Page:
When I wrote on 10 Ways to Give Constructive Criticism, I agreed with Pastor Sam Crabtree that The Sandwich Method is a Baloney Sandwich. Yesterday’s Management Tip from the Harvard Business Review agreed that this particular sandwich has passed its “eat-by date.”
When you must deliver criticism about someone’s work, it’s best to be direct rather than diplomatic. Avoid the all-too-common practice of mixing positive messages with negative ones. It’s confusing to the recipient. Steer clear of the classic feedback “sandwich,” which goes like this: good news, followed by bad news, ending with good news. Eating a sandwich with good bread — but bad meat in the middle — isn’t too enjoyable. And while giving someone feedback in a considerate, contextualized, and balanced manner is good practice, you need to be very clear on the poor performance part or your message might get lost. It is often the most important aspect of a feedback session, so don’t muddle it.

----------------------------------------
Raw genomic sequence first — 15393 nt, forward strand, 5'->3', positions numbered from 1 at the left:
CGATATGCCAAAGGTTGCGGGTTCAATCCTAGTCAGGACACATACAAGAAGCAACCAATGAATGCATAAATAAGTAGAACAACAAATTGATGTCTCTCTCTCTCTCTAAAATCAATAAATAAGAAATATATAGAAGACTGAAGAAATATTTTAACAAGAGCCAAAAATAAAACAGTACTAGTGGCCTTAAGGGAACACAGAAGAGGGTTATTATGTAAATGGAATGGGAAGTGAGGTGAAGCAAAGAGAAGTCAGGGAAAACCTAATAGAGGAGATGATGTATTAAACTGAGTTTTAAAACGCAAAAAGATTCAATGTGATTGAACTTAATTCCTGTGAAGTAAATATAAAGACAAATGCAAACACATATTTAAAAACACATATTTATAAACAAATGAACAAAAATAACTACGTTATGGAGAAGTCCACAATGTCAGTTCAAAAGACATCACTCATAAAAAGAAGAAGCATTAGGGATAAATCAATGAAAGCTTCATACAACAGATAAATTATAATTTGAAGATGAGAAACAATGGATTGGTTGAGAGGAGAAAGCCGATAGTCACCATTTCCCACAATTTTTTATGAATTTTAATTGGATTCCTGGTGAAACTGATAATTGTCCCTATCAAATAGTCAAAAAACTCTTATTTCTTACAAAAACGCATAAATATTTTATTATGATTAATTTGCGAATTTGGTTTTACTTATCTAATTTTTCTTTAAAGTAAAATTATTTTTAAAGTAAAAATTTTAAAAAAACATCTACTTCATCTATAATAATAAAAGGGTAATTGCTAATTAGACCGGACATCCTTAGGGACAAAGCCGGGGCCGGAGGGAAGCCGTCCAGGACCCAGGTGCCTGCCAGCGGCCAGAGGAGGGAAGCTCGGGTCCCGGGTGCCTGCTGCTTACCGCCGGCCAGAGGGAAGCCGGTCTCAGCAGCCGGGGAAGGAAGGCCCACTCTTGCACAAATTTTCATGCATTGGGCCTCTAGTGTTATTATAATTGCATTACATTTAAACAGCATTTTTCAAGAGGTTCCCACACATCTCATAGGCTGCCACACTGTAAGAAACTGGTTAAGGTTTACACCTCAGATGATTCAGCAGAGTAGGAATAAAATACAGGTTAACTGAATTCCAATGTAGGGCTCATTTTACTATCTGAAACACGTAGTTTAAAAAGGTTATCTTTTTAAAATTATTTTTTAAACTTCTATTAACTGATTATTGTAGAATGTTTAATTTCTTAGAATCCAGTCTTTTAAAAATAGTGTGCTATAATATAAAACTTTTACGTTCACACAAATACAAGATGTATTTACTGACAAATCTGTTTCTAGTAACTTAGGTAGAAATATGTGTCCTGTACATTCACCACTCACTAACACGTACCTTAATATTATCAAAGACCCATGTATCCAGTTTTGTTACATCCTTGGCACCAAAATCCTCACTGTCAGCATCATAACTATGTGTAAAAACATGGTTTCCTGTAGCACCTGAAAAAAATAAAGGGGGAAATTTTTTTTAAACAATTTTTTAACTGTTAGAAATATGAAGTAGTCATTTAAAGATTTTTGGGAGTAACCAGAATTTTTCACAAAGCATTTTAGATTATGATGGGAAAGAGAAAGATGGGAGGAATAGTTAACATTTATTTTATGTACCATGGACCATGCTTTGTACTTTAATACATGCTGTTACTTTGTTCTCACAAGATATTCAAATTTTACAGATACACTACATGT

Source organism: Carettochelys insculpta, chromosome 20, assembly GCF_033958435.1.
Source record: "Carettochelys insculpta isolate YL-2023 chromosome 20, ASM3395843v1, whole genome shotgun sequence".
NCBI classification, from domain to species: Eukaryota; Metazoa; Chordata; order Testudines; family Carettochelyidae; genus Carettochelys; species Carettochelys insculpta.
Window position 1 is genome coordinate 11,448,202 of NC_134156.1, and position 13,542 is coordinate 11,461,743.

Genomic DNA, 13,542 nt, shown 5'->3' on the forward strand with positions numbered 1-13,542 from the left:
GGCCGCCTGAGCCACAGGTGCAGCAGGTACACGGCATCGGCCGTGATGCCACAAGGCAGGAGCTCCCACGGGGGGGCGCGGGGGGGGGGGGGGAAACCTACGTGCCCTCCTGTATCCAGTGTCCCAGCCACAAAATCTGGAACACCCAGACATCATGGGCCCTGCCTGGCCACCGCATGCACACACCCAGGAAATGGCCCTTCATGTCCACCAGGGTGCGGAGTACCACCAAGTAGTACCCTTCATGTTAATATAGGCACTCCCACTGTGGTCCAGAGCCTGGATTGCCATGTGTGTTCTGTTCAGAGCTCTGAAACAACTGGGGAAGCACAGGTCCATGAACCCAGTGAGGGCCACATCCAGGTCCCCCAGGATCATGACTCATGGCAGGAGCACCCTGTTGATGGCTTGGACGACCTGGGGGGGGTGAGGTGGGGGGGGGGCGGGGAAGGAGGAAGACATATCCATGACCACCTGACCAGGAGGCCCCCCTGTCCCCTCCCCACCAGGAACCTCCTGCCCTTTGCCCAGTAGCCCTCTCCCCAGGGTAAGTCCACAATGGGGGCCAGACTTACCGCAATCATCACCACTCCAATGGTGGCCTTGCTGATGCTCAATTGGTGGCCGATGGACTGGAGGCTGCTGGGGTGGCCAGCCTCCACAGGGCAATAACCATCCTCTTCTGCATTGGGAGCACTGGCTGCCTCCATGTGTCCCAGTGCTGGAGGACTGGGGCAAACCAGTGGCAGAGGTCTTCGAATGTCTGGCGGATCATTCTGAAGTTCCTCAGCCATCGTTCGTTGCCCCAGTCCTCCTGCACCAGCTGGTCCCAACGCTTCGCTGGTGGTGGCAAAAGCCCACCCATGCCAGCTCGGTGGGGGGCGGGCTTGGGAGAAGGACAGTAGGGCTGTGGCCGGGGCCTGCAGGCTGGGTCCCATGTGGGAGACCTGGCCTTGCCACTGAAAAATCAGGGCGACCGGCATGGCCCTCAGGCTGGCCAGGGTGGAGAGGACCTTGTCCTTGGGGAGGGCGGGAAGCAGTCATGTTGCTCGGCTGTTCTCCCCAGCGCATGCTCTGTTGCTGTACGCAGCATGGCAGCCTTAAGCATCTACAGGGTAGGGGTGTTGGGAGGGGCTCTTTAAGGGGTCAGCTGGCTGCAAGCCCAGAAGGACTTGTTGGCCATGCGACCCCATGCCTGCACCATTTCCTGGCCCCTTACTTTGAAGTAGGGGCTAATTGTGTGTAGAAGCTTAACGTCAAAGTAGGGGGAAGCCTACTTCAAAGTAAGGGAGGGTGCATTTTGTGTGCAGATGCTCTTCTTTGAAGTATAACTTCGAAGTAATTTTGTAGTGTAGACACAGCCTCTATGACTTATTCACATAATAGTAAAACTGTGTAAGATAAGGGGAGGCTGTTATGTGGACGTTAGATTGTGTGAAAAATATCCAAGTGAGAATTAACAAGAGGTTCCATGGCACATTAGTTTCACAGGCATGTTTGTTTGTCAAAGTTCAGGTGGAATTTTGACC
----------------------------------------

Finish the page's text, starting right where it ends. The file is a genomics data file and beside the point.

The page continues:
As I said before, for criticism to have any hope of accomplishing anything, it should be set in the wider context of praise. There should be praise in the bank, before we start drawing down with any criticisms. But there does not always need to be praise in the immediate context of delivering negative feedback.